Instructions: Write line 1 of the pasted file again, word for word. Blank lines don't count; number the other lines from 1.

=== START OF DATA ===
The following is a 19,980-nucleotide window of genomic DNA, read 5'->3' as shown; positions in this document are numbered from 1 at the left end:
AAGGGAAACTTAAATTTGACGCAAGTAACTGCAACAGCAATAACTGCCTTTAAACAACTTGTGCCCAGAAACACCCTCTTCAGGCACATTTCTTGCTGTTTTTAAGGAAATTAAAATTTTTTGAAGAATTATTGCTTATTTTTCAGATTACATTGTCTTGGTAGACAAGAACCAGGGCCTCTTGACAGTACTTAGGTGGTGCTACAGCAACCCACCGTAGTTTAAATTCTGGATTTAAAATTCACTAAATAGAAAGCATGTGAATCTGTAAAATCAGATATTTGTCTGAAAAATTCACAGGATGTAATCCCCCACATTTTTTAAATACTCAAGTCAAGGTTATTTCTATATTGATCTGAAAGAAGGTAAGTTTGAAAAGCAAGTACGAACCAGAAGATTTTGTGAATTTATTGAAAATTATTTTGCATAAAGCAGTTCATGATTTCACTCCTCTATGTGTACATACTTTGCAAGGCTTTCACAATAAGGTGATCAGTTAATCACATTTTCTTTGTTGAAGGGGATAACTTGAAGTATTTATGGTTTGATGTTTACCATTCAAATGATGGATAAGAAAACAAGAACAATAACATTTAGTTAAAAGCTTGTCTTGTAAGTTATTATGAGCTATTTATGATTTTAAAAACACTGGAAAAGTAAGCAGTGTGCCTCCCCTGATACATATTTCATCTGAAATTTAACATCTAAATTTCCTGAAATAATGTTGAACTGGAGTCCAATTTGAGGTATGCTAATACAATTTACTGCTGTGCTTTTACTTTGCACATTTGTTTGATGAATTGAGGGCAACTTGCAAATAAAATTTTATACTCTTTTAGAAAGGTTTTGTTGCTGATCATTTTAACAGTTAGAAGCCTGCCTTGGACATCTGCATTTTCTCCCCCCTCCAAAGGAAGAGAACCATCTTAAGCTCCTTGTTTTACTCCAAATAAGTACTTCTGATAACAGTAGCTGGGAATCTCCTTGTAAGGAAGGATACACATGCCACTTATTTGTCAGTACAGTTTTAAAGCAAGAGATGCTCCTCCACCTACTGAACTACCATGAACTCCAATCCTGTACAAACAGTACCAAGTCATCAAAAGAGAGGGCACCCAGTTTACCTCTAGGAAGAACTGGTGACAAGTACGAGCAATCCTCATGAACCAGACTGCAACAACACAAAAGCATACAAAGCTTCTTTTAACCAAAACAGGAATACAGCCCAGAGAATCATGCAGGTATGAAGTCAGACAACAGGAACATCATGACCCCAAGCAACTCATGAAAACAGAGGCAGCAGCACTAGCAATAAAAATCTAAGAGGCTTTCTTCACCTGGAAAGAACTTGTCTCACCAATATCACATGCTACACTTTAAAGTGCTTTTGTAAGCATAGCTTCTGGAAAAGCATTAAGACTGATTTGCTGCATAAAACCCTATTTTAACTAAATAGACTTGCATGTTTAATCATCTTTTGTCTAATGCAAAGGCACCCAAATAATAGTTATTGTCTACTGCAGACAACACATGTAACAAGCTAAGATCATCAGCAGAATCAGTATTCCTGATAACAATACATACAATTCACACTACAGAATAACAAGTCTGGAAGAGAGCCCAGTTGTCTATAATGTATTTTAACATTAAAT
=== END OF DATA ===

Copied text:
The following is a 19,980-nucleotide window of genomic DNA, read 5'->3' as shown; positions in this document are numbered from 1 at the left end: